Early work - Charlotte De Cock
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Early work

My Black Sheep, Marie Antoinette series, 100 x 200 cm, 2009

This Could Be so BeautifulMarieAntoinette series, 200 x 150 cm, 2009

Sultans of Swing, La Chasse series, acrylic on canvas, 200 x 100 cm, 2010

240 Years before your Time, La Chasse series, acrylic on canvas, 100 x 80 cm, 2011

Baby, Feathers series, acrylic on canvas, 30 x 20 cm, 2013

Love, Feathers series, acrylic on canvas, 30 x 20 cm, 2013

I Want You, Feathers series, acrylic on canvas, 100 x 100 cm, 2013

I Want You (II),, Feathers series, acrylic on canvas, 100 x 100 cm, 2013

Three series of paintings, called respectively Marie AntoinetteLa Chasse and Native Americans, form what Charlotte De Cock calls her early work. 

In these canvases, her exercises de style, often painted in a searching manner, but wherein the joy of painting is clearly visible; and, of which Charlotte claims to have nothing specific to say, several revealing aspects of her style andpainterly technique, and the development of it,can be disclosed nevertheless.

In the first series, Marie Antoinette, all of these compositions are painted from existing images, stills from the eponymous movie made by Sofia Coppola. Unlike in the cycle Native Americans, where she literally embodies her subject, posing as an American Indian herself, in the Marie Antoinette paintings she sticks to the image, however puts so much of herself in the painterly execution of it, that we can easily recognize them ascamouflaged self-portraits, though the persons portrayed are actual actresses.

Marie Antoinette, an outsider at the last royal court of France, on the verge of revolution, a highly contested figure, a charming young lady, elegant, controversial in taste and manner, obsessed by fashion, trendsetting, fierce, humane, joyous, vain, lonesome, closed enterprising yet naive; the towering, pre-surrealistic wigs; the fancy dresses and smart furniture; the sparkling jewelry and chandeliers; the gastronomic excesses; the atmosphere of permanent partying, ….

It isn’t hard to see why these tableaux, filmed and interpreted by Coppola that is, in a rather romantic style, were so attractive to a young, burgeoning painter. Moreover, she paints them with great gusto, in a soft, cheerful palette, suiting the atmosphere of the court, in exuberant, ever so soft colors, the sweet, tasty, appetizing colors of the good life, of delicious food and wines, gastronomic voluptuous tableaux, where sex is a dessert; in courtly colors rich with smells, saturated with every shade of pleasure. They are funny and amusing, a pleasure for the eye. 

However, it is the use of her whites that catches the eye. And with this white, the perception of change, a change of mood, a certain darkening of the mood, the more intriguing because she expresses that darkening with the use of white, of light—a first hint of her controversial nature….

I will focus upon one particular painting. In it we see Marie Antoinette, spread out in the grass, in a moment of absolute happiness, a real Splendour in the Grass, a lively illustration of William Wordsworth’s poem (“…Thou Child of Joy”) unaware of any treacherous intrigue or revolt, lying amidst a bed of white flowers, saturated with happiness, a happiness so exuberant, so filled with beatitude yet tied to eros, which is explicitly an erotic happiness, and which is undoubtedly the purest form of happiness there is, contrary to what the diabolic nonsense of the puritans want us, want her to believe, that it seems like if these little flowers are sparkling bubbles, bubbles of pure, uncontaminated joy.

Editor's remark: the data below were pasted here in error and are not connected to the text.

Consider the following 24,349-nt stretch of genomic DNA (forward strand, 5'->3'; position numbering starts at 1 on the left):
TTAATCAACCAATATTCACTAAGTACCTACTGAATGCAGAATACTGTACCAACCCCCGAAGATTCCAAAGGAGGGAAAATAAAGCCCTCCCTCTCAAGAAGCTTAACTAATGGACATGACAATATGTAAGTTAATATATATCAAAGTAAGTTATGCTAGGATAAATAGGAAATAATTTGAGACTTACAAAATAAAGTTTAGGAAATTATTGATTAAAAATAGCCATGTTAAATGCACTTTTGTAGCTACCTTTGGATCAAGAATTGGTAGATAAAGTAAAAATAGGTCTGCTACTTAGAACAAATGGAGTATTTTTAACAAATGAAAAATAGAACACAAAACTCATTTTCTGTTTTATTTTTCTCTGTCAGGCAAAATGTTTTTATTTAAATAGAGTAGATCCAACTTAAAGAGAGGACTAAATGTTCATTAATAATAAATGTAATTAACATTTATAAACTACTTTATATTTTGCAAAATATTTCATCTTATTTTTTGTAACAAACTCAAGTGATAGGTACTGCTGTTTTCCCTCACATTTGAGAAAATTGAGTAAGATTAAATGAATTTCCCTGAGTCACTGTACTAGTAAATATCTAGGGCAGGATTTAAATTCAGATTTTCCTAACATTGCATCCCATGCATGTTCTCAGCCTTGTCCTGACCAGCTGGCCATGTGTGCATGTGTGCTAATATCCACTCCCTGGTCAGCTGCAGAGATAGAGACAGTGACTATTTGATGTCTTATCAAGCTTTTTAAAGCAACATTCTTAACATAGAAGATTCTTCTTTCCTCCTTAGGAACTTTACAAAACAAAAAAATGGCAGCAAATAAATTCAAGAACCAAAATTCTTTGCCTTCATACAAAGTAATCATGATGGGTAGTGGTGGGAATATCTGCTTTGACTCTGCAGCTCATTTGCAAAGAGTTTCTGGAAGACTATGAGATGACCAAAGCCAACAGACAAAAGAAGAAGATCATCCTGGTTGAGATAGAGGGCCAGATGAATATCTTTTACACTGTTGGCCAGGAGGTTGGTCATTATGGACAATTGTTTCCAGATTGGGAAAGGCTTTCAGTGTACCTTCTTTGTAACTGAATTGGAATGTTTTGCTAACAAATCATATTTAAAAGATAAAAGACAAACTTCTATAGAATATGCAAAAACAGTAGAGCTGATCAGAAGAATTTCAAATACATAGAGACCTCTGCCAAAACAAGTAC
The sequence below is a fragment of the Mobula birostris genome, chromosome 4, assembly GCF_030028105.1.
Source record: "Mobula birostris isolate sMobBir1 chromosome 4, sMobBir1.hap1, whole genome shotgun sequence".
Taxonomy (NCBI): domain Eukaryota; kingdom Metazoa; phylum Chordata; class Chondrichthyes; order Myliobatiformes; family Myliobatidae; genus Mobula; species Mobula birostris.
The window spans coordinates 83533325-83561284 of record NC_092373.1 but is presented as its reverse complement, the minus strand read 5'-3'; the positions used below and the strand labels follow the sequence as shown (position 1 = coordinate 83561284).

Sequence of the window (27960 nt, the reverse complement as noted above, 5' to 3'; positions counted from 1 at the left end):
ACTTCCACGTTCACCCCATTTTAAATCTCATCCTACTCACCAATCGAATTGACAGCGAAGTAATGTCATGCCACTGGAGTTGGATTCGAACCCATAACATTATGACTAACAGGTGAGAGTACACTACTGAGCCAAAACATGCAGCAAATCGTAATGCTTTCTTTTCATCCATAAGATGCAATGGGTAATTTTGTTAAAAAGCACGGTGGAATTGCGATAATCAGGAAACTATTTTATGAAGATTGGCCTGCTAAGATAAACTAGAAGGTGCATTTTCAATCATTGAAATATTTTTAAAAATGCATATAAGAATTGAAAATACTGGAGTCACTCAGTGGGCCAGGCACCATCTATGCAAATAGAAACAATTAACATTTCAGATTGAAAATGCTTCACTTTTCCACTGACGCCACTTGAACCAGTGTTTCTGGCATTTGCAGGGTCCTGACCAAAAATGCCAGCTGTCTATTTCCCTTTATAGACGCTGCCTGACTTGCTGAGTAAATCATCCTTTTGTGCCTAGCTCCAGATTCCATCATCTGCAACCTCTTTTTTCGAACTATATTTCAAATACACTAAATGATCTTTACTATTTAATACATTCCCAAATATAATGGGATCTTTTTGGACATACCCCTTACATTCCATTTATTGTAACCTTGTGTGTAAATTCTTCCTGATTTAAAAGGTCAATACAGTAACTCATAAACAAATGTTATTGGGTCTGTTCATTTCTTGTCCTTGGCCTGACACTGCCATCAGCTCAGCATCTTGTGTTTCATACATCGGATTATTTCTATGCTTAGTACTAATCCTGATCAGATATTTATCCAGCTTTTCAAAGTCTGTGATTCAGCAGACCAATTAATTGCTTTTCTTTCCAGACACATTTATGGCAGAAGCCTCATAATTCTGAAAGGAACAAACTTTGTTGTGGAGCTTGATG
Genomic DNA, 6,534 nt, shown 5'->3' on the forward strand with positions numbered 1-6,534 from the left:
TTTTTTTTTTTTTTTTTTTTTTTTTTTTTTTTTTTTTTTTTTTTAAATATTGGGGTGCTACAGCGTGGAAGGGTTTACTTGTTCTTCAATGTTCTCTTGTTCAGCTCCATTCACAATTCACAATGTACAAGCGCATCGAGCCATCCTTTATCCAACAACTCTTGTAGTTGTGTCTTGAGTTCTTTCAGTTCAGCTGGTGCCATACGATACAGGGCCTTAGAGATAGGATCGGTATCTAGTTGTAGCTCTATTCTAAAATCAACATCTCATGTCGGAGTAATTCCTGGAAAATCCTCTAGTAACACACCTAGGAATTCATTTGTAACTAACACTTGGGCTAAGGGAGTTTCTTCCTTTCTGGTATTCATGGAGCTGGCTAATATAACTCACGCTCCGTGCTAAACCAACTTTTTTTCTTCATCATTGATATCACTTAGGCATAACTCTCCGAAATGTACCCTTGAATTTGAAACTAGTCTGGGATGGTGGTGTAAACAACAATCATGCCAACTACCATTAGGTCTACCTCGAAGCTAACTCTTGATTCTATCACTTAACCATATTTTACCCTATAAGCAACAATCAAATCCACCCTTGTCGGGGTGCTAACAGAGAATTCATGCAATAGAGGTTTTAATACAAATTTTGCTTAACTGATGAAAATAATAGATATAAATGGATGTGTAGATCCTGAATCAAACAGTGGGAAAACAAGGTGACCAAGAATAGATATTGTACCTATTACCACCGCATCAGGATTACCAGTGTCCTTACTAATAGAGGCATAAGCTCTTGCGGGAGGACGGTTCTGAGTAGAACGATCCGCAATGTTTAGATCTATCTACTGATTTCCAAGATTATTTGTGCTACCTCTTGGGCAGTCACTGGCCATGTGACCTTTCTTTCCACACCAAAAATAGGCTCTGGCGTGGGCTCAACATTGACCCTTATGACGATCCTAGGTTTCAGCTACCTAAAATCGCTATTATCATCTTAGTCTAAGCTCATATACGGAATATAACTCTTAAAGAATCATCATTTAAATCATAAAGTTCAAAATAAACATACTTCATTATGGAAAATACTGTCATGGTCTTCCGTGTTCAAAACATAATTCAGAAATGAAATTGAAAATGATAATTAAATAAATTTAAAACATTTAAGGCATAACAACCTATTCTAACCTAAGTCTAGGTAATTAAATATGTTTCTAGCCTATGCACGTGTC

A fountain of joy through the fountain of light through a fountain of white….No clue to her cruel end, everything in the scenery is lovely, no words of excuse, yet, for having stepped on the headsman’s foot. To have painted this in her newly required vigorous white makes the composition, and the joy expressed in it, all the more lusty and genuine. I suspect she painted it from and with the same energetic joy as is expressed in Marie Antoinette. Charlotte Antoinette. 

From now on—and I don’t allude to her episodes when literally living in castles, giving grand feasts—she is Marie Antoinette on her way to become Charlotte, the Queen. With the La Chasse series, also painted from existing images, Charlotte continues to explore the possibilities of the use of white. 

In Come Back Darling (100 x 70 cm, 2014), a smartly dressed hunter (Wellington boots, white jodhpurs, red jacket, cap) on a white horse enters the wood, surrounded by a pack of white- and-brown dogs, their tails in the air. The trees are dark, a dense, dark wood consisting of hardly elaborated, roughly painted bare trunks. There is a turning track surrounded by greenery and withered leaves; the scenery is quiet, though filled with life. The life is in the dogs, sniffing for game, but still packed together, in the muscled bum of the horse, and in the back of the disciplined, erect rider. Man, horse and dogs form a triangle of flesh, of lively, human and beastly muscles, bursting with energy, with dynamism, but perfectly in control, perfectly calm. Everything in this painting is vertical, erect: the trees, the man, the horse, the dogs and their tails. It is the beginning of the hunt.